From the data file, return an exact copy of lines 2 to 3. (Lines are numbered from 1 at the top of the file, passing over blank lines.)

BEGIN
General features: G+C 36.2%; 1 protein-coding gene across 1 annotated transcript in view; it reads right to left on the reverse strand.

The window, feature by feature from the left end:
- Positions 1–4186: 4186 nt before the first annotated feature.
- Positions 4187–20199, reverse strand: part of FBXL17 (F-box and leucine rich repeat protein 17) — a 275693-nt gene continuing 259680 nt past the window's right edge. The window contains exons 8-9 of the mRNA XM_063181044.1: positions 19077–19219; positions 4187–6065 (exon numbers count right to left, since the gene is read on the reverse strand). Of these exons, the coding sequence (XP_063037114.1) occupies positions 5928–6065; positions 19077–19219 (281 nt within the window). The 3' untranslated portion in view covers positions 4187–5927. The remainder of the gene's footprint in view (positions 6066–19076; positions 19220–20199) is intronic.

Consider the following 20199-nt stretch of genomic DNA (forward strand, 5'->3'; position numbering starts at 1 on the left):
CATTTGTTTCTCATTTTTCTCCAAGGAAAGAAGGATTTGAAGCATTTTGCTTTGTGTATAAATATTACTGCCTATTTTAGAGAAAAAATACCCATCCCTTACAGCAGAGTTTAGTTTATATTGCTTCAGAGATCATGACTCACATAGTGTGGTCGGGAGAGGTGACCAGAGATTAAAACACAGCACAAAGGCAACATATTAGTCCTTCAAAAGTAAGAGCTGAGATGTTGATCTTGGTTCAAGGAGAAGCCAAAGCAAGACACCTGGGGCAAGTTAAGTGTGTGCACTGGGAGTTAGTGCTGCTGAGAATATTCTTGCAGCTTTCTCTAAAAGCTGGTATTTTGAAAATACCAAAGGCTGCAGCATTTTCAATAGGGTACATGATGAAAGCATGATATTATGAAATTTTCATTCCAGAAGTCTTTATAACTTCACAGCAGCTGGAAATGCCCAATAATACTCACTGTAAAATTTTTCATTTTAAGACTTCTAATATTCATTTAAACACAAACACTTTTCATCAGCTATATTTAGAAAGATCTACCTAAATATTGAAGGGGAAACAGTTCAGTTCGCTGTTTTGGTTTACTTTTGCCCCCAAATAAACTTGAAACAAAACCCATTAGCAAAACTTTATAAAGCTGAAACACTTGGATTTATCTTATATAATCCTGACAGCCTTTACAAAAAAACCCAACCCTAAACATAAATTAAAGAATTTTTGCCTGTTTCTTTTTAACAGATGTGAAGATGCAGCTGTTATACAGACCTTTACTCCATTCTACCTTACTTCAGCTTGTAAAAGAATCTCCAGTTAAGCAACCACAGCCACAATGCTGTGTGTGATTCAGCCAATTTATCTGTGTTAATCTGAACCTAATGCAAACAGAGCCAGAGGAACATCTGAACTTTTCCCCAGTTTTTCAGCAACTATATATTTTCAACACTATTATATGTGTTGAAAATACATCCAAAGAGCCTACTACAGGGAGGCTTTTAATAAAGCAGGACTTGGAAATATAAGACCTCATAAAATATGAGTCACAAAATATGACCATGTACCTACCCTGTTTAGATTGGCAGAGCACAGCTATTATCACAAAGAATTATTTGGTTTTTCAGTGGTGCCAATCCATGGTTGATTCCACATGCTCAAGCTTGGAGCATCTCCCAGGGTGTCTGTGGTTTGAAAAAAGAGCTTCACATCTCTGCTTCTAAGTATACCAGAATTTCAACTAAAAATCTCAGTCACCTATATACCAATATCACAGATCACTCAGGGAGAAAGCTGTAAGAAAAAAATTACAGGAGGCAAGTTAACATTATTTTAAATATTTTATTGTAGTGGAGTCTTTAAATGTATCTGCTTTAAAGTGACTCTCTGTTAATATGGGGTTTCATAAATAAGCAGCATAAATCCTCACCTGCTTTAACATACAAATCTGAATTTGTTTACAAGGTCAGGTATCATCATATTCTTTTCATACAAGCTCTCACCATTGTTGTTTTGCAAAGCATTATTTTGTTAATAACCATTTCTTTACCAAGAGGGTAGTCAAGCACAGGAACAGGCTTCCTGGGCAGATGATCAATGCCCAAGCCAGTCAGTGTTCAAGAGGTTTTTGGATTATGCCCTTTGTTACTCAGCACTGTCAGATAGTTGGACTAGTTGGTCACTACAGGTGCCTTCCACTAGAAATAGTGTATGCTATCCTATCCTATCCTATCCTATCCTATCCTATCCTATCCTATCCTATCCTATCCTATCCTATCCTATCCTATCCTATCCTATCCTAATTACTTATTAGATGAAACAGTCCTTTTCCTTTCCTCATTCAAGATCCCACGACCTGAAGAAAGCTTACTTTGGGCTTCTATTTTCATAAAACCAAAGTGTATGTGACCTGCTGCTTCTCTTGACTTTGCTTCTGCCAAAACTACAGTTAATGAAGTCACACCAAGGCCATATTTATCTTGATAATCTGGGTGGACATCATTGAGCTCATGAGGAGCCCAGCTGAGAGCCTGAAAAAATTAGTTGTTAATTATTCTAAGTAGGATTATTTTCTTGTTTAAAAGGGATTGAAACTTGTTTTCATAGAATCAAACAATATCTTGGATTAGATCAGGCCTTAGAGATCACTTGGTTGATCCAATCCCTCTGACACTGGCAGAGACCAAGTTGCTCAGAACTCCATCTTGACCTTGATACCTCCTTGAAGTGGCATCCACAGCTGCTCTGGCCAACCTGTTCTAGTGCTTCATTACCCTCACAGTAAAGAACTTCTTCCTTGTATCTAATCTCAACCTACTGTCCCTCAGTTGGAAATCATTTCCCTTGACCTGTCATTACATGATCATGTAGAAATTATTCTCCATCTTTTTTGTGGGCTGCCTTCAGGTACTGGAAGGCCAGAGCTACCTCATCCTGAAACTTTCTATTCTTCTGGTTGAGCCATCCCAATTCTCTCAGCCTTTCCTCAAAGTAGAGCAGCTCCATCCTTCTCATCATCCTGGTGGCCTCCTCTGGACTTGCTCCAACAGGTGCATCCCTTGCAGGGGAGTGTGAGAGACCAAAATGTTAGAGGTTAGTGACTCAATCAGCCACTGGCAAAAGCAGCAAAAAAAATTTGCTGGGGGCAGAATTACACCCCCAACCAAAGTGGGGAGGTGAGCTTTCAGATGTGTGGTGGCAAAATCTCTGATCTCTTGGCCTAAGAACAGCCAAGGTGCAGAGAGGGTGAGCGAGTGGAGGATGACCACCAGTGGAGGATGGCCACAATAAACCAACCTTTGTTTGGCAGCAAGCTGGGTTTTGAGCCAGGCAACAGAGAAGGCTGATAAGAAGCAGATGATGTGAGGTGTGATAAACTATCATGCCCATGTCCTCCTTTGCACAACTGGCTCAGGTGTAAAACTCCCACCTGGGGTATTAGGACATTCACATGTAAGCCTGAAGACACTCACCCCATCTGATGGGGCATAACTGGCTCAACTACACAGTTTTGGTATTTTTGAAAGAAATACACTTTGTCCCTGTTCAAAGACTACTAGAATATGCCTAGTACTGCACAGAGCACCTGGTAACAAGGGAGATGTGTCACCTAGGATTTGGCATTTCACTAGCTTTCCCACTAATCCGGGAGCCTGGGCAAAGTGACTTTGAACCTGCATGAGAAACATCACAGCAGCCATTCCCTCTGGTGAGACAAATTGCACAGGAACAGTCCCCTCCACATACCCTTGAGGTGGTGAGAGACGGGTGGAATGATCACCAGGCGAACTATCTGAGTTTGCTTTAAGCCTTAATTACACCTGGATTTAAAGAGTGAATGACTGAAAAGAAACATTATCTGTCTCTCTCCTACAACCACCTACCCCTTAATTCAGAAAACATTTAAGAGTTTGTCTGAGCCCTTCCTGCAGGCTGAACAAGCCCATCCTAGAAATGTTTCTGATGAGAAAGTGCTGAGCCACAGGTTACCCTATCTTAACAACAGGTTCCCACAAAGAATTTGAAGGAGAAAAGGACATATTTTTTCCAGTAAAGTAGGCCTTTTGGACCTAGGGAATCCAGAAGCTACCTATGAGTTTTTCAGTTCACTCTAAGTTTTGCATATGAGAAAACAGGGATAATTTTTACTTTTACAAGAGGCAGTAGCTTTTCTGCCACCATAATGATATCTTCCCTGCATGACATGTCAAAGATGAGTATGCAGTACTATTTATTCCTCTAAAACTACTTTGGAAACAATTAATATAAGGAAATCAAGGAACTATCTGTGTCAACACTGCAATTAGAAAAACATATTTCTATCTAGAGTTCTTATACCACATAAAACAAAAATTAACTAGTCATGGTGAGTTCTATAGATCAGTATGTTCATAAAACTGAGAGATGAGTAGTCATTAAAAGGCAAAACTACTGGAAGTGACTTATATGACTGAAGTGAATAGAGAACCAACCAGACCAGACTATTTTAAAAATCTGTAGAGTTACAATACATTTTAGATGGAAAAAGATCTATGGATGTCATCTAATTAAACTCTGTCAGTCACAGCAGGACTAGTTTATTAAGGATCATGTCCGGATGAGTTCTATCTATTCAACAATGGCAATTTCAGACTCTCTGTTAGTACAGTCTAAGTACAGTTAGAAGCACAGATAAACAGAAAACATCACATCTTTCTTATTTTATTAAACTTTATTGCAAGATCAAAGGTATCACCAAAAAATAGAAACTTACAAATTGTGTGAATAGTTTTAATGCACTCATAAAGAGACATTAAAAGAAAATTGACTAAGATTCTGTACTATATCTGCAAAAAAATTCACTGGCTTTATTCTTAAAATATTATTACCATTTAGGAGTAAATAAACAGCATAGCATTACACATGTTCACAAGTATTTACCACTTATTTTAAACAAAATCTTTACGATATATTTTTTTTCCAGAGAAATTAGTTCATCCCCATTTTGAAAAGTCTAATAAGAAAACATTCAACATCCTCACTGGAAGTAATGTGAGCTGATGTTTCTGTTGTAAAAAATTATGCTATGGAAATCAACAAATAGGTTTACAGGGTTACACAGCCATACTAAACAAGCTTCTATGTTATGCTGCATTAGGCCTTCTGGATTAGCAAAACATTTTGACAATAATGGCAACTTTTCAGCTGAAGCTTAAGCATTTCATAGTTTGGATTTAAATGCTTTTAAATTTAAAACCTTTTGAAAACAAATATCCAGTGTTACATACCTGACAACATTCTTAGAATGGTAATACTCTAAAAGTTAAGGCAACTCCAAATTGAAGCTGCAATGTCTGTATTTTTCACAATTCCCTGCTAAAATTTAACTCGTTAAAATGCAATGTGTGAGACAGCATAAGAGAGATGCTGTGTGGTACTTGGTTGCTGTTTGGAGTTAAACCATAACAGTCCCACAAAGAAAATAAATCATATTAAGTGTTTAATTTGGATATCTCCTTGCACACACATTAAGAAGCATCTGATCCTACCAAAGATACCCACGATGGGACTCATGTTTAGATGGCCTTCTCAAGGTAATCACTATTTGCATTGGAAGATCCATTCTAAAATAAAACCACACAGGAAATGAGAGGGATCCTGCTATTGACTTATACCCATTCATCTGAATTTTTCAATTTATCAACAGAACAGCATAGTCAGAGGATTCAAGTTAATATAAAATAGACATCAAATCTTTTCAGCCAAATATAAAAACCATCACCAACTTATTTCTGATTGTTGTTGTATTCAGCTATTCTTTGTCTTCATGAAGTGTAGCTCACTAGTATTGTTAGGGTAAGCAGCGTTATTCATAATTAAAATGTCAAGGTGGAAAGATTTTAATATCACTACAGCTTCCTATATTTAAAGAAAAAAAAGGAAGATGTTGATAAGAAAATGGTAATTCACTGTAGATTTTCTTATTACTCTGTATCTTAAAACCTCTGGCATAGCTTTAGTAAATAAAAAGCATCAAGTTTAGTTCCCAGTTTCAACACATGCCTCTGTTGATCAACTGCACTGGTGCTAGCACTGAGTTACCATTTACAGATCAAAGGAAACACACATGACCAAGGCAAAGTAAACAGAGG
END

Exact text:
The window, feature by feature from the left end:
- Positions 1–4186: 4186 nt before the first annotated feature.